Starbucks Holiday Cups

Starbucks Holiday Cups

starbucks holiday cups

Starbucks’ holiday cups are prompting a heated debate.

The U.S.  based coffee chain introduces a special cup design each year for the holiday season.

This year’s design is plain red, prompting outrage from some who argue the lack of decoration equals a lack of Christmas spirit and a deliberate attempt to stomp out Christian symbols.

Starbucks REMOVED CHRISTMAS from their cups because they hate Jesus … SO I PRANKED THEM … and they HATE IT!!!! #shareUse #MERRYCHRISTMASSTARBUCKSFollow –> Joshua Feuerstein

Posted by Joshua Feuerstein on Thursday, November 5, 2015

“Do you realize that Starbucks wanted to take Christ and Christmas off of their brand new cups? That’s why they’re just plain red,” Joshua Feuerstein claims in a viral Facebook video.

On the company’s website, Stabucks posted ‘The Story Behind the Design of Starbucks Red Holiday Cups for 2015‘:

When red Starbucks cups return, it’s a signal that the holiday season is drawing near.

This year’s iconic red Starbucks cup features a two-toned ombré design, with a bright poppy color on top that shades into a darker cranberry below.

“We have anchored the design with the classic Starbucks holiday red that is bright and exciting,” said Jeffrey Fields, Starbucks vice president of Design & Content. “The ombré creates a distinctive dimension, fluidity and weightedness.”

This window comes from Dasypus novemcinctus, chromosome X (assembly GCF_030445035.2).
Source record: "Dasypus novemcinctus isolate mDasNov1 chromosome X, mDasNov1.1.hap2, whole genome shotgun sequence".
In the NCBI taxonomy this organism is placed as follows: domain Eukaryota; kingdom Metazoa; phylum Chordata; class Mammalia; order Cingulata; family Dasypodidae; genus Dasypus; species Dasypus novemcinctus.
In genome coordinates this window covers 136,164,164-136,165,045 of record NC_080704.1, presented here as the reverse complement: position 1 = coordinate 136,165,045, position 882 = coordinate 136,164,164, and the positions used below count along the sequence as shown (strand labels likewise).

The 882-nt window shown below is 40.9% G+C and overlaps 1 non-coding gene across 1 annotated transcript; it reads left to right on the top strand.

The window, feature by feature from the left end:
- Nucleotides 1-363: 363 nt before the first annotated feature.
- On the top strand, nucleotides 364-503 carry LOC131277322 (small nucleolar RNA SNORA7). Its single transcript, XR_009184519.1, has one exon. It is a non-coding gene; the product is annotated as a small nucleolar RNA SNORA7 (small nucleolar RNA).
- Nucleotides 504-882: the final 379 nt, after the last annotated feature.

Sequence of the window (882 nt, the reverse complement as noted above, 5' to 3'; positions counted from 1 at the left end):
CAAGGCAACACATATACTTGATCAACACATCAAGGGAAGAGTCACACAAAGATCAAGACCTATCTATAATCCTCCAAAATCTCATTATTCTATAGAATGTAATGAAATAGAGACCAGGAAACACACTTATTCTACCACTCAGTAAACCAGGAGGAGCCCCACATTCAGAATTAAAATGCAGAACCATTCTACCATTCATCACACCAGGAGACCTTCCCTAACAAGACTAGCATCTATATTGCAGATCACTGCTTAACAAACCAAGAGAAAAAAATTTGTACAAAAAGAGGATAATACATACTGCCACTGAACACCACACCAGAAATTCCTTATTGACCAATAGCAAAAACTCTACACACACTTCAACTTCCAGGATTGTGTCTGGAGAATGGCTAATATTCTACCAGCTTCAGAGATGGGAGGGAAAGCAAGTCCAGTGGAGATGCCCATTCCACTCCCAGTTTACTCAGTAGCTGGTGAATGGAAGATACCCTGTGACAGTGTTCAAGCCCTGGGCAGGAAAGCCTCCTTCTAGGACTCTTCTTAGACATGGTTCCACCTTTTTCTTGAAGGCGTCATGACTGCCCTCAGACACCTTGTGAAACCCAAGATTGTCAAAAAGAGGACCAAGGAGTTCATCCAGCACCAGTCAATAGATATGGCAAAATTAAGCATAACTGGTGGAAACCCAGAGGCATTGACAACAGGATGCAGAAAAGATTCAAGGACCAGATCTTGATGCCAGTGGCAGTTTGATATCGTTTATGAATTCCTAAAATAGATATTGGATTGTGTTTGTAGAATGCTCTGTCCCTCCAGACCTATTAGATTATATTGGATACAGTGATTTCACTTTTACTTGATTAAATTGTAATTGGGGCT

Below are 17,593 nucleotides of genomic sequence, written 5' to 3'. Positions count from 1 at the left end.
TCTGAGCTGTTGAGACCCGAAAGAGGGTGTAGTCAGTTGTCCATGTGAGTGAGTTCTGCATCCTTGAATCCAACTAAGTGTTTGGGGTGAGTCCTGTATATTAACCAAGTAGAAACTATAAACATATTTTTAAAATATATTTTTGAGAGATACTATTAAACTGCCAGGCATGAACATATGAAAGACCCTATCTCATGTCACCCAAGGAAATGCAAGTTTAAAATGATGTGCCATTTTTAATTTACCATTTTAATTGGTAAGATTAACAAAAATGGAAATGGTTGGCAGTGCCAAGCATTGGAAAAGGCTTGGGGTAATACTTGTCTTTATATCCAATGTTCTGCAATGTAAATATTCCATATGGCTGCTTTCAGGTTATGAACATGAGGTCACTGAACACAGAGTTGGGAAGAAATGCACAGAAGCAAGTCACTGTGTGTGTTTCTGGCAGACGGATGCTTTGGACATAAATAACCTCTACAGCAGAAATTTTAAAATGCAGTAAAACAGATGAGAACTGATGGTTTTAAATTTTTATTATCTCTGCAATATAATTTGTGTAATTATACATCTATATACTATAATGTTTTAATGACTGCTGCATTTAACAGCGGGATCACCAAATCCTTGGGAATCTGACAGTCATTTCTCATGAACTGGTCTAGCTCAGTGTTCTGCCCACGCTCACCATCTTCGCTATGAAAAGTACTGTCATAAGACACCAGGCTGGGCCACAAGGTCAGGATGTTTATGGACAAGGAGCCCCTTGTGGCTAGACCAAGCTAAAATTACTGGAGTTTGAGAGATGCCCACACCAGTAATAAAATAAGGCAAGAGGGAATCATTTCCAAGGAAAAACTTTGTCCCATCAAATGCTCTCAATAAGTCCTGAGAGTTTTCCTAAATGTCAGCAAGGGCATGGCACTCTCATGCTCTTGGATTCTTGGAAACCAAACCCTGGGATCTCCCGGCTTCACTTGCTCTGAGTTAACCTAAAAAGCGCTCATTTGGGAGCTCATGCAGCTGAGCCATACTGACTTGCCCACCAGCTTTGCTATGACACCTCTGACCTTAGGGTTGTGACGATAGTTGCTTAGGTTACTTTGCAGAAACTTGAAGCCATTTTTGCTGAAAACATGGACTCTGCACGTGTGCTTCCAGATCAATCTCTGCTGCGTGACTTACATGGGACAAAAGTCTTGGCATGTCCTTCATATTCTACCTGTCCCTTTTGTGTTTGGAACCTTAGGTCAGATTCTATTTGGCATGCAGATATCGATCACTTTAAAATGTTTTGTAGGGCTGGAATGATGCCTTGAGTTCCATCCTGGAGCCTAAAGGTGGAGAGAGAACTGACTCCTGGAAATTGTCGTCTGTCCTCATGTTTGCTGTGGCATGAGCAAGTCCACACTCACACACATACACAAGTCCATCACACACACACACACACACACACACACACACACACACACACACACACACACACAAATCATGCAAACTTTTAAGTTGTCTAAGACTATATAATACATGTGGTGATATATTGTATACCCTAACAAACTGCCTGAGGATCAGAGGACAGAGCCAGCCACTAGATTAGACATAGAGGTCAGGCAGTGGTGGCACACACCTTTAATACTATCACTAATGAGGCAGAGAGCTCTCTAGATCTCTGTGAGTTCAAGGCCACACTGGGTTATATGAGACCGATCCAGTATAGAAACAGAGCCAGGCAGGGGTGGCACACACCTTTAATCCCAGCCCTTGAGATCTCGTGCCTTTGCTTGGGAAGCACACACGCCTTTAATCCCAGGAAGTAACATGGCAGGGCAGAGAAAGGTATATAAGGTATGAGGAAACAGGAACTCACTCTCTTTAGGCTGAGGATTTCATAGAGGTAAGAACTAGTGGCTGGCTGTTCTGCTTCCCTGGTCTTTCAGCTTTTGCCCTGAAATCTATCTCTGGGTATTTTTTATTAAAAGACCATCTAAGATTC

Since 1997 Starbucks has served its holiday beverages in a unique cup, starting with a jazz-themed design in jewel tones of deeper reds, greens and blues. Every year since, the cup has told a story of the holidays by featuring symbols of the season from vintage ornaments and hand-drawn reindeer to modern vector-illustrated characters. Taking a cue from customers who have been doodling designs on cups for years (Starbucks held a contest to support this creativity) this year’s design is another way we are inviting our customers to create their own stories on our cups.

“In the past, we have told stories with our holiday cups designs,” said Fields. “This year we wanted to usher in the holidays with a purity of design that welcomes all of our stories.”

In the nearly two decades since the first red Starbucks cup, the company has grown from 1,400 stores in a handful of countries to more than 23,000 stores in 68 markets around the world.

“Starbucks has become a place of sanctuary during the holidays,” he said. “We’re embracing the simplicity and the quietness of it. It’s more open way to usher in the holiday.”

Creating a culture of belonging, inclusion and diversity is one of the core values of Starbucks, and each year during the holidays we aim to bring our customers an experience that inspires the spirit of the season. We will continue to embrace and welcome customers from all backgrounds and religions in our stores around the world.

For some, the starbucks holiday cups is nothing more than that — a simple coffee cup void of controversy.

What do you think of the Starbucks coffee cups?  Is this a war on Christmas or just a boring holiday cup?